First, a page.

I see other business leaders fight aggressively against more taxes and increasing the minimum wage. I understand their arguments and I reject them completely.

The stock market dropped in March when the COVID-19 pandemic was at its worst. Nonetheless, writes Terry Hussey, the pandemic has not hurt many of the wealthiest people in the world. (Alex Kraus/Bloomberg)

They are built on false narratives that ignore the reality facing the rest of our society. I've wondered whether we could afford to pay more in taxes each year. The answer is yes. Would it be difficult? Yes. Would it kill my company? No, it would not. It would require us to innovate and adapt, which we are capable of. If my tiny business can afford to pay more in tax then surely a company making hundreds of millions in profit should be able to.

Back to N.L., how can it be acceptable that the corporations who financially benefit from our society to the tune of $24 billion in economic activity pay only $323 million in taxes to support public services for that same society?

We keep arguing about trivial issues when the largest issue has been hidden from our view; our economy generates more value than any point in our history but none of it is helping regular people. Another recent study shows just how horrific that fact is.

After the Second World War, the earnings of the workforce of the U.S. grew linearly with the gross domestic product of the country. This was a period of unprecedented economic growth and prosperity in the U.S. and here in Canada as well.

Since the early 1970s, the majority of the wealth generated by the U.S. economy has been captured by a tiny fraction of the population. If worker earnings had continued to grow in line with the economy as it did in the 1950s and 1960s the average person in the U.S. would be earning $102,000 per year instead of the $55,000 they currently earn.

This study calculates that nearly $2.5 trillion per year is taken by the wealthiest rather than making its way to the working class.

Imagine how much better life would be for people in our province if 77 per cent of us made $110,000 or less, instead of $55,000 or less.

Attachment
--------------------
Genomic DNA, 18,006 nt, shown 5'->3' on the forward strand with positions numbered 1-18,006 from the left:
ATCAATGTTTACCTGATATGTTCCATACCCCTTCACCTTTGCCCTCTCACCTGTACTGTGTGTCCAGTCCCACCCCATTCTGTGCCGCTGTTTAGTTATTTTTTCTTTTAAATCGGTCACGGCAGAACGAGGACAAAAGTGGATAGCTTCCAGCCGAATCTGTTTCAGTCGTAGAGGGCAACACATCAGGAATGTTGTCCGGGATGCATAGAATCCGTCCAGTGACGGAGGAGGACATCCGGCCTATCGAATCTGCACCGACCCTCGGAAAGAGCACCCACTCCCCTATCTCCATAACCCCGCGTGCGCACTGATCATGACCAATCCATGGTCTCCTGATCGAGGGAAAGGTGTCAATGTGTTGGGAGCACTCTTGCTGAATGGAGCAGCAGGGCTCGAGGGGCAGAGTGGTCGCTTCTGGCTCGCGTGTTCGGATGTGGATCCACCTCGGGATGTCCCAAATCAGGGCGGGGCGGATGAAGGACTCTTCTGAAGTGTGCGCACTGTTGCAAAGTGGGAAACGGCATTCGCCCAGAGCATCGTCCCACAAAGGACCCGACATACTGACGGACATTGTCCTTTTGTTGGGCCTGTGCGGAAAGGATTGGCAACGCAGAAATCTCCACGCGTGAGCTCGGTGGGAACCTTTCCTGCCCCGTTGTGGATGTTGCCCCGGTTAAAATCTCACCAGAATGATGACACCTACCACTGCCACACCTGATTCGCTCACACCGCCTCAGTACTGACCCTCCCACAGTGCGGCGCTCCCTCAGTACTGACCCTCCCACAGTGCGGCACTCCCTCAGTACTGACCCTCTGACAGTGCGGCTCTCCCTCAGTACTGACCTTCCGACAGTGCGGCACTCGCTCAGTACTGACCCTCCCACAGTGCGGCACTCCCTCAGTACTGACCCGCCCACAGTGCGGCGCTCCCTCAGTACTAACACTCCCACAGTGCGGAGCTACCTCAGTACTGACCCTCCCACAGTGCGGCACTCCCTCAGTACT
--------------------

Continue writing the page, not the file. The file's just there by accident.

Have we been caught unaware? 

I started out wondering whether something was wrong, and now I wonder how we didn't recognize an enormous act of thievery.

Nearly 50 years ago, Milton Friedman published an essay that stated that corporations exist with a sacred responsibility to make money. Friedman and other free market proponents argued that if corporations focused on earning as much money as possible and governments did not interfere, the economy would be stronger and all of society would benefit. This philosophy has been at the heart of our capitalist society ever since.

Milton Friedman, who won the 1976 Nobel Prize for economics, is believed by many to be the architect of free market economics. (Eddie Adams/Associated Press)

We have been admonishing corporations for years to act with "social responsibility" but nothing has changed. Things have just gotten worse. Our society is being plundered for its riches every day and we spend our time being distracted by our digital addictions and whatever wedge issue currently being pushed on us to keep us from realizing the ugly truth: we are all being robbed by the wealthiest and most powerful people in our society.

They don't care about us. They don't care that you are barely scraping by. "Work harder," they will think as they sit down for a gourmet seven-course meal.

The pandemic has not hurt them economically. It has merely inconvenienced them since they cannot freely travel around the world like before. They refuse to acknowledge the human cost of this corrupt system of theft and greed.

That human cost is worsening every day. This isn't about whether corporate tax in N.L. is the same as it is in Alberta, or Ontario, or the U.S.

That is a distraction from a singular truth: corporations have been weaponized by the ultra-rich and powerful to extract wealth from all of us. It is happening everywhere. Our leaders talk about whatever issue makes them look good while we keep suffering. We wait for someone to step forward and point the way to a better future, while more and more people slip into depression and despair.

I think something might be wrong.

Read more from CBC Newfoundland and Labrador

About the Author

Terry Hussey


Terry Hussey is an Atlantic Canadian entrepreneur and and a contributor to CBC Newfoundland and Labrador.